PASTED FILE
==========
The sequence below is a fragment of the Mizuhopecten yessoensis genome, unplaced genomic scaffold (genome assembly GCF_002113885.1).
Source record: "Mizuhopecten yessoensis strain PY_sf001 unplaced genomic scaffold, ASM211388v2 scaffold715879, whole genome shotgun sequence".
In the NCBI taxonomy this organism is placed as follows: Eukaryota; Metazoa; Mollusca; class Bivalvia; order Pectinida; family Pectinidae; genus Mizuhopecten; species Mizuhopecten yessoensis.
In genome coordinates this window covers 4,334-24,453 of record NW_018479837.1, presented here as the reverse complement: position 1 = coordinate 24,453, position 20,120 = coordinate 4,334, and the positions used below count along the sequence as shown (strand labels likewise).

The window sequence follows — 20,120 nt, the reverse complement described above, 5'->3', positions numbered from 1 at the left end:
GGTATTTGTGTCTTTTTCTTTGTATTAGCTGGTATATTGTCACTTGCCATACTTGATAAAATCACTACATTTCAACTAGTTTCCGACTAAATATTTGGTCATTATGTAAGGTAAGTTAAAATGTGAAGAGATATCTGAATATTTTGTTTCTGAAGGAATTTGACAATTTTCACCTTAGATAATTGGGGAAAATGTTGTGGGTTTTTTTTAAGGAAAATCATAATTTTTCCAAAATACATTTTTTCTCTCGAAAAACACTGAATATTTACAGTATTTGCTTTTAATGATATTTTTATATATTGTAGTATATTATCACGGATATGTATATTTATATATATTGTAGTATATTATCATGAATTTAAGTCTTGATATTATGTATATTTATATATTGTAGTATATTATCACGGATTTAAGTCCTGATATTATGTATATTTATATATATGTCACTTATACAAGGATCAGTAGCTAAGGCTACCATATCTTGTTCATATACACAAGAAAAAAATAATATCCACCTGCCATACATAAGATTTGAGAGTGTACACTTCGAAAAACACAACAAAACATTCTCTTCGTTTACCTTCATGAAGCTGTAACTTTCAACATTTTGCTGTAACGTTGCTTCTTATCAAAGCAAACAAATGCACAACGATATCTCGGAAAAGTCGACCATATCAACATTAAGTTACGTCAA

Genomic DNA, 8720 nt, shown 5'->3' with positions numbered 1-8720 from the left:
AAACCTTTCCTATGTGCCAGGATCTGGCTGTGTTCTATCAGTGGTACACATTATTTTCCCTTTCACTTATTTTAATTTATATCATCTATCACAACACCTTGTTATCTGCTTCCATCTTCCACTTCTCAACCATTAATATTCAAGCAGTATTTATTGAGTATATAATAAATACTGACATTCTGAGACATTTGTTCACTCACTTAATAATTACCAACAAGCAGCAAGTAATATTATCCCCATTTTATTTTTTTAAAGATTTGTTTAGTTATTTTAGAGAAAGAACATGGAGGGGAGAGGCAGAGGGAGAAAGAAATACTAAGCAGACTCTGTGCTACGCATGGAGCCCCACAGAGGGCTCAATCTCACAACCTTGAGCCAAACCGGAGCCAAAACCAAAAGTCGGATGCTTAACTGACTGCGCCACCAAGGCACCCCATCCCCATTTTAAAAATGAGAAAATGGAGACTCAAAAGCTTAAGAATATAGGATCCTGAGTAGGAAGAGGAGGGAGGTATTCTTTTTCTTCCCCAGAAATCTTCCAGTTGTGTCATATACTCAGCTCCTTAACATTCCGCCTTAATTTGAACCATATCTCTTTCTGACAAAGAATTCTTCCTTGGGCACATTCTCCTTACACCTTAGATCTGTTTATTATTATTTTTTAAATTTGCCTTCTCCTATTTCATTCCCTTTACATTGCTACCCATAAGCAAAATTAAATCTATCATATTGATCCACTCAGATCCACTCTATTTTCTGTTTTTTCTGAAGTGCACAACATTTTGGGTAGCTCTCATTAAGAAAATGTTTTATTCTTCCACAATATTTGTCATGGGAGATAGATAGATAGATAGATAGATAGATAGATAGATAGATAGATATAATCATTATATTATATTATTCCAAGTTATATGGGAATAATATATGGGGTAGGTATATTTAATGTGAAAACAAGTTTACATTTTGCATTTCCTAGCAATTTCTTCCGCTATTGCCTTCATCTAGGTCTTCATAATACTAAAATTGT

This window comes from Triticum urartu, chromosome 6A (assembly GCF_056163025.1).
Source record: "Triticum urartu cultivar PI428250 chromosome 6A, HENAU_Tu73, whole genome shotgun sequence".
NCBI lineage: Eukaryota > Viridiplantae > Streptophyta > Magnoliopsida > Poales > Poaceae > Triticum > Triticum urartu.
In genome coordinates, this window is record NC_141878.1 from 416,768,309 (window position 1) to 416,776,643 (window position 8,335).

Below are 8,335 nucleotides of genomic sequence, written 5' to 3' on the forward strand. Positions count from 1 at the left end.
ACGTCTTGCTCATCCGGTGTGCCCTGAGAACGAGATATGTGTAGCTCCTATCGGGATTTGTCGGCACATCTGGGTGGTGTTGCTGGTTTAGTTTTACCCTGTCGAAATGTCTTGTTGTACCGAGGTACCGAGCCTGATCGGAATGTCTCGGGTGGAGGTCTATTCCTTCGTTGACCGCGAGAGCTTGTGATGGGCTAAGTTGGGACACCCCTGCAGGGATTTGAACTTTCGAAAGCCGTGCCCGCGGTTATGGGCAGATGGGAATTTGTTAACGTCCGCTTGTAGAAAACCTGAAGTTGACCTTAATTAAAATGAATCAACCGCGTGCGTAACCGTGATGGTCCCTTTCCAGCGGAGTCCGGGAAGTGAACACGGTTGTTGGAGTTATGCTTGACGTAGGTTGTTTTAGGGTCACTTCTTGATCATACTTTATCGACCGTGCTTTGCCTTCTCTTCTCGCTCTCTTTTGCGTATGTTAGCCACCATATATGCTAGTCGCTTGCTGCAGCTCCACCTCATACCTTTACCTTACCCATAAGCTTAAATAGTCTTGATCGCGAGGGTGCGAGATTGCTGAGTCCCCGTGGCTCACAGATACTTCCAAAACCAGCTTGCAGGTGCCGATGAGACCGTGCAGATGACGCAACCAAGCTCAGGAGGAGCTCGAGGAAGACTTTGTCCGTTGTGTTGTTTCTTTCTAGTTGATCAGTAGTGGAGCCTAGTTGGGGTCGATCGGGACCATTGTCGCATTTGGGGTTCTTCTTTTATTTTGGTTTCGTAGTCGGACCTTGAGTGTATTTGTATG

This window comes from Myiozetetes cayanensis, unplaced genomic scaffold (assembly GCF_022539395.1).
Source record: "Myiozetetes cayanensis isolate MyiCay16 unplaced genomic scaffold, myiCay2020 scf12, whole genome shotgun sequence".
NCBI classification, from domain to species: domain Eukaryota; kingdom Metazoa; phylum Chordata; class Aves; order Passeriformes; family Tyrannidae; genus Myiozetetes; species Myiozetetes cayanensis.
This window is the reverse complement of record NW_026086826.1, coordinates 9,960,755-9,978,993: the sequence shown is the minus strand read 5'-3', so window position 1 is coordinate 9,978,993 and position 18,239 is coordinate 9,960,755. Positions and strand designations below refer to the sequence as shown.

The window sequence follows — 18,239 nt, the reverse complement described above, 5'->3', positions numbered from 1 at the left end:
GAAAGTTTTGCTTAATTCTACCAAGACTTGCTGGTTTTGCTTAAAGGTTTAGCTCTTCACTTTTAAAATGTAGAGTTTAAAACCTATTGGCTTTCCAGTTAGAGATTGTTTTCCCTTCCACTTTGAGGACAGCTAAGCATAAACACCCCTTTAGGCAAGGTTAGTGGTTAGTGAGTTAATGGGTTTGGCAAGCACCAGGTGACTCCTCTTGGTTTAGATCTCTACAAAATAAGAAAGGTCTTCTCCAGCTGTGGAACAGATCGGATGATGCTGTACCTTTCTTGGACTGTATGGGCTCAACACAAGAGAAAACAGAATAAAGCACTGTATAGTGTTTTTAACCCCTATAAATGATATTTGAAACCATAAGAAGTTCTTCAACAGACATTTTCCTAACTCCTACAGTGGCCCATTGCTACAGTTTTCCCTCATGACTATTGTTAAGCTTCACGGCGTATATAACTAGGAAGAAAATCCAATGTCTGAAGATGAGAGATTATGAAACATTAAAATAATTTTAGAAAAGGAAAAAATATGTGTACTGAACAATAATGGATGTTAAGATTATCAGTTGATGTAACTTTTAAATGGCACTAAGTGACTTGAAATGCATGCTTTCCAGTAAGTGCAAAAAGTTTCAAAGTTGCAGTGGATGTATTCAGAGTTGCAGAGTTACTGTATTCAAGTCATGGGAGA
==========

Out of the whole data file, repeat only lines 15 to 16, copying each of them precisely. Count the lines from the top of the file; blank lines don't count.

This window comes from Myiozetetes cayanensis, unplaced genomic scaffold (assembly GCF_022539395.1).
Source record: "Myiozetetes cayanensis isolate MyiCay16 unplaced genomic scaffold, myiCay2020 scf12, whole genome shotgun sequence".